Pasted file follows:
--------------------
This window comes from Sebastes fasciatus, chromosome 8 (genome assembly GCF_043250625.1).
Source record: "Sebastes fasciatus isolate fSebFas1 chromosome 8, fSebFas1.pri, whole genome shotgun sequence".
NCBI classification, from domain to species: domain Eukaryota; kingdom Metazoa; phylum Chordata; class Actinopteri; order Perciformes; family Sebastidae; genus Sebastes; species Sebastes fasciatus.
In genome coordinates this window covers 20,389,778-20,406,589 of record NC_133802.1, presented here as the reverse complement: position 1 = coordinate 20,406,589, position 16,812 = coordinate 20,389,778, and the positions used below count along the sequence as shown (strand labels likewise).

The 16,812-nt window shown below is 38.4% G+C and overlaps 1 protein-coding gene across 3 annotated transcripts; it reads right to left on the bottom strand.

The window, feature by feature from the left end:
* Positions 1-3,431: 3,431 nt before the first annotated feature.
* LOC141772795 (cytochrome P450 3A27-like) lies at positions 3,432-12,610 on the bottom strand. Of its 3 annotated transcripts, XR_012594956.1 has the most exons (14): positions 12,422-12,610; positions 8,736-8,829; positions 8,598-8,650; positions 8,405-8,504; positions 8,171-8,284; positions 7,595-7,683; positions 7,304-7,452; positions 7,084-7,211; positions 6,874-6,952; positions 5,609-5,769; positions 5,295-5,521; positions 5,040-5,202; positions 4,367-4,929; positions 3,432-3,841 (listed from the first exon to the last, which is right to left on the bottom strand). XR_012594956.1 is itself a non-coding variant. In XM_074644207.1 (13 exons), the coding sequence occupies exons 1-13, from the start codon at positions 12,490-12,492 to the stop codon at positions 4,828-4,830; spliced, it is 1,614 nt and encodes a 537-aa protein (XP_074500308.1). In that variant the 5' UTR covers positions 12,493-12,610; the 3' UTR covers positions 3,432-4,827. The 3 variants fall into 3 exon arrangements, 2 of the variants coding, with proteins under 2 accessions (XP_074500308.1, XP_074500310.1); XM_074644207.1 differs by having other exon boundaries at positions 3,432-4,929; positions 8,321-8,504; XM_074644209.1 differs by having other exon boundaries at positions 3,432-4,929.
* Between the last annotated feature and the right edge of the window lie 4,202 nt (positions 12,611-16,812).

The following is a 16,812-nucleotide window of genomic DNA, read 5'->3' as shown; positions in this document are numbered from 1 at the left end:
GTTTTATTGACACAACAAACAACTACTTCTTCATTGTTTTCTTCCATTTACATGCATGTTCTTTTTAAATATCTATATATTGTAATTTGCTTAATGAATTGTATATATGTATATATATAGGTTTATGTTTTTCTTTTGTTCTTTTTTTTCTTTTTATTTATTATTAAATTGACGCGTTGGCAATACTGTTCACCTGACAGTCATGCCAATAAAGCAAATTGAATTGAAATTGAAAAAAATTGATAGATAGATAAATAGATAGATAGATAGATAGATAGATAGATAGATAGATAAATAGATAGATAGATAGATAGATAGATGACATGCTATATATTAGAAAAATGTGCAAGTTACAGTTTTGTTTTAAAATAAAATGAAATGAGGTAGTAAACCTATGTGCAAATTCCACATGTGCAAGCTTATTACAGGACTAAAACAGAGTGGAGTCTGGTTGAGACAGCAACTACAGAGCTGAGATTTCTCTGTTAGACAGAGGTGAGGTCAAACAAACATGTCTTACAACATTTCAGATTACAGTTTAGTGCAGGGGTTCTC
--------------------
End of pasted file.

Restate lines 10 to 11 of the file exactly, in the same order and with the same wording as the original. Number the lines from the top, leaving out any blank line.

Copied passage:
The following is a 16,812-nucleotide window of genomic DNA, read 5'->3' as shown; positions in this document are numbered from 1 at the left end:
GTTTTATTGACACAACAAACAACTACTTCTTCATTGTTTTCTTCCATTTACATGCATGTTCTTTTTAAATATCTATATATTGTAATTTGCTTAATGAATTGTATATATGTATATATATAGGTTTATGTTTTTCTTTTGTTCTTTTTTTTCTTTTTATTTATTATTAAATTGACGCGTTGGCAATACTGTTCACCTGACAGTCATGCCAATAAAGCAAATTGAATTGAAATTGAAAAAAATTGATAGATAGATAAATAGATAGATAGATAGATAGATAGATAGATAGATAGATAAATAGATAGATAGATAGATAGATAGATGACATGCTATATATTAGAAAAATGTGCAAGTTACAGTTTTGTTTTAAAATAAAATGAAATGAGGTAGTAAACCTATGTGCAAATTCCACATGTGCAAGCTTATTACAGGACTAAAACAGAGTGGAGTCTGGTTGAGACAGCAACTACAGAGCTGAGATTTCTCTGTTAGACAGAGGTGAGGTCAAACAAACATGTCTTACAACATTTCAGATTACAGTTTAGTGCAGGGGTTCTC